Mike Jeffries is awesome. There is no other way to describe a man who turned a sleepy, and recently bankrupt, retailer into a billion dollar behemoth. Jeffries is made even more fantastic by his quirks. His striking corporate headquarters, his youthful demeanor, and his wildly interesting life only add to his aura of mystique. I not only admire Jeffries for his business acumen and glamorous lifestyle, but also for taking unpopular stands. While Jeffries may be criticized for creating an “exclusionary” brand, I personally, and America as a whole, benefit from his willingness to call out the “uncool.”
Abercrombie & Fitch does not stock clothes for plus size shoppers. They deliberately sexualize their products and create a virtually unattainable standard for physical perfection. While some might find this marketing exploitative or even mean-spirited, I find it healthy and somehow American. Instead of all refusing to declare anyone a winner or a success, we should celebrate that some people are exceptional. While some people have incredible intellect or talent, some people are objectively gorgeous. Abercrombie celebrates the most beautiful physical qualities that youth has to offer. More importantly, Abercrombie models can serve more as a guideline than as a template.
Few of us can achieve the perfect looks of digitally doctored models, but we can all aspire to look fitter, cleaner, and, generally, better. While one may not find the exact Abercrombie look particularly appealing, the spirit of this look has an important message. That message is that a little bit of self-consciousness can be beneficial. If every chiseled model just sat around wallowing in self esteem, they would never advance beyond pale, flabby, mediocrity. Abercrombie tells us that we shouldn’t except “good enough.” We should strive to be better. We are worth a few minutes at the gym, a couple hours in the sun, some pretty clothes, and a couple spritzes of “fierce.” I doubt I will ever manage to look as together as an A&F model, but I like the lifestyle Jeffries is selling, and I have benefited enormously from striving for it. Leaving Ohio for the East Coast, my first year of college was characterized by dropping 40 pounds and caring more about my appearance. I didn’t feel “excluded” by Abercrombie, but inspired to be better.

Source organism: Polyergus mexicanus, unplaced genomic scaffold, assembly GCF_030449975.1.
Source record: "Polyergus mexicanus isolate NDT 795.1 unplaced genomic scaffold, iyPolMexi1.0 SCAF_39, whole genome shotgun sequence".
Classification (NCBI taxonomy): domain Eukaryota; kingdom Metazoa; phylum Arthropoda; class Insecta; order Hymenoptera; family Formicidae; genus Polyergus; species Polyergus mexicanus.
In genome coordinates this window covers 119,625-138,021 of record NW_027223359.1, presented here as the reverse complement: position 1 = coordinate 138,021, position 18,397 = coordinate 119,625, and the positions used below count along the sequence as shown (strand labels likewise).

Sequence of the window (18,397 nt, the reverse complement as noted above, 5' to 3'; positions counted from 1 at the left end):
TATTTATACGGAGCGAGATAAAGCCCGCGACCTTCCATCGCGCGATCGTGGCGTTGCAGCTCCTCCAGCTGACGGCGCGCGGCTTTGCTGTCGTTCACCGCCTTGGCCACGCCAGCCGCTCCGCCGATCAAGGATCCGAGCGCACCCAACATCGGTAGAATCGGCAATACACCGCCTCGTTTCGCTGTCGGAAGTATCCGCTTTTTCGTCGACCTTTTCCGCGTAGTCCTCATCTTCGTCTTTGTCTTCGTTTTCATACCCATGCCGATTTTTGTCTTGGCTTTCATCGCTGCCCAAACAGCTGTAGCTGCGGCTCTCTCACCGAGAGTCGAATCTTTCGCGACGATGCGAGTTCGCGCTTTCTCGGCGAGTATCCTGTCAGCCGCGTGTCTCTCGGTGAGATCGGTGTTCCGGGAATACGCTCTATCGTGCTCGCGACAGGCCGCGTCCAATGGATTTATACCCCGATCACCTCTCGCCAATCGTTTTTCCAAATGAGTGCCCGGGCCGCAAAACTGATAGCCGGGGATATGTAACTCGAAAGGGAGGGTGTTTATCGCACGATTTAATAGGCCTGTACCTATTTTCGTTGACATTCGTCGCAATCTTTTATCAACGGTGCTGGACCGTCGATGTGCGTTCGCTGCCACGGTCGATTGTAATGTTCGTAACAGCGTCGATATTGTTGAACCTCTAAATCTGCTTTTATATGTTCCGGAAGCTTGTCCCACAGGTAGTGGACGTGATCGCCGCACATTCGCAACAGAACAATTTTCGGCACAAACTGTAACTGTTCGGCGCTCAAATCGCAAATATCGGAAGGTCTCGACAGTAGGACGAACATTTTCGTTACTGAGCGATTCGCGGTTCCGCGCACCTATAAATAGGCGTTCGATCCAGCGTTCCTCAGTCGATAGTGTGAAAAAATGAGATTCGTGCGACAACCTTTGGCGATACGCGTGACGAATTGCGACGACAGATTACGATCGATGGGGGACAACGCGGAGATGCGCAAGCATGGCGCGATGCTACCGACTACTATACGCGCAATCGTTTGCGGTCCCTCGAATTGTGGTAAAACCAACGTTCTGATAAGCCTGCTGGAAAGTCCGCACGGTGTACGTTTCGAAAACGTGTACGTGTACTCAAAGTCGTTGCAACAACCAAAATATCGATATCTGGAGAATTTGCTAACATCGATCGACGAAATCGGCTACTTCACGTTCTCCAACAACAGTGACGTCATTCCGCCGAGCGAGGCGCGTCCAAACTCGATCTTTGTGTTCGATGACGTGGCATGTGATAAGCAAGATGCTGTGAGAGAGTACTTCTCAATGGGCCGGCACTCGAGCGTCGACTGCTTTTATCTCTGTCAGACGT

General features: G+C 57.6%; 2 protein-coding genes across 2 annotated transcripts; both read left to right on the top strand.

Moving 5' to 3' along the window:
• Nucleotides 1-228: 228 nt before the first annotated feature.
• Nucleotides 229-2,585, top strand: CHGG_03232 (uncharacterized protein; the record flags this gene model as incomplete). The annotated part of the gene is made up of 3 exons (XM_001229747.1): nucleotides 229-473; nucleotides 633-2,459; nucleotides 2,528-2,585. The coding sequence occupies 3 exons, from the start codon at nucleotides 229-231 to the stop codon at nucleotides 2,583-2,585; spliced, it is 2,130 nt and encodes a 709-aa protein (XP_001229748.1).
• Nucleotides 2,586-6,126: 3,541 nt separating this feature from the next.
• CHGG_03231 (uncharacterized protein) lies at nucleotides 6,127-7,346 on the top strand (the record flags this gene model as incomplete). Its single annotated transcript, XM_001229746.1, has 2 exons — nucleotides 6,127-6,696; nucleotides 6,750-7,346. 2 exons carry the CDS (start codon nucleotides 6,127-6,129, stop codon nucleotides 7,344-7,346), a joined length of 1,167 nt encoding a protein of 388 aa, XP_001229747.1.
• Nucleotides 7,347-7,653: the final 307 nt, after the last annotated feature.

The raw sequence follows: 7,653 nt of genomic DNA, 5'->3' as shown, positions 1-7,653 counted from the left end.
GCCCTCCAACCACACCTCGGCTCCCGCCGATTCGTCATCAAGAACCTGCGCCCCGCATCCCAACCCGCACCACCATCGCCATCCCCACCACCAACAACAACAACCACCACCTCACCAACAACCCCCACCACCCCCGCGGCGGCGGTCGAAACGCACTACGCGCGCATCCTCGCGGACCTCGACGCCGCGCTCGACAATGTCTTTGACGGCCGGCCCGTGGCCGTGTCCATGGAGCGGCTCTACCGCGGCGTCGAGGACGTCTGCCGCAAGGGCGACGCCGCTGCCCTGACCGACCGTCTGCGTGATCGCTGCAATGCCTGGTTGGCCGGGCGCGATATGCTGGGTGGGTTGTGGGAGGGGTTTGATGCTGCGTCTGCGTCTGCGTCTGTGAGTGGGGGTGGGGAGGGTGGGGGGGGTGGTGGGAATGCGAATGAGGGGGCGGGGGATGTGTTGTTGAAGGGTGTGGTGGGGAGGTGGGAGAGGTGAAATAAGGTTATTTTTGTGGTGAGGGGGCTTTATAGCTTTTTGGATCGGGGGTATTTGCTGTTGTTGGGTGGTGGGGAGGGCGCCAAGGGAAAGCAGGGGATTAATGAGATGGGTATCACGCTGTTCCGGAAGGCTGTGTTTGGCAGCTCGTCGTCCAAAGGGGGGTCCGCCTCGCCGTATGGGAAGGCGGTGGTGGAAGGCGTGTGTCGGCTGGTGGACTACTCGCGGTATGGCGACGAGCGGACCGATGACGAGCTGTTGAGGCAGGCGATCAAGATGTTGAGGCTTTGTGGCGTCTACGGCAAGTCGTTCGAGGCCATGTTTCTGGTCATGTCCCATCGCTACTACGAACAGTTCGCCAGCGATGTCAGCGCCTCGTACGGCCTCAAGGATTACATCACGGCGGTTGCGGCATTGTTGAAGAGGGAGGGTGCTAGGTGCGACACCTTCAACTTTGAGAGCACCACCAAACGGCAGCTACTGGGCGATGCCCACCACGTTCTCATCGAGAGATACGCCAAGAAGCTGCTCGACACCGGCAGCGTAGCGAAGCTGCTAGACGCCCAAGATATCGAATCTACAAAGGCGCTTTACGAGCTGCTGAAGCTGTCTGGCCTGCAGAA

Even more disgusting than attacks on Abercrombie and Fitch are personal attacks against Jeffries. Nonsensical critiques of his management style, public comments, and even plastic surgery, have abounded. Despite his quirks, Jeffries has done an amazing job saving a troubled company. Clearly his business methods work. While his wording may lack grace, his message is valid and worth hearing. And, while Jeffries may not be gracing the cover of an A&F magazine anytime soon, at 68 he looks better than many people generations younger. One wonders how many people calling Jeffries “creepy” would be delighted to be happily partnered with someone decades their junior. Jeffries has landed someone not only attractive, but with impressive business savvy. How many criticizing Jeffries looks will look better in their 60s? How many criticizing his plane use will ever be successful enough to have a company charter?
Mike Jeffries may not be the nicest person to walk the face of the earth, but he is brilliant and successful. We should celebrate him as a paradigm of American success rather than dragging his few flaws through the mud.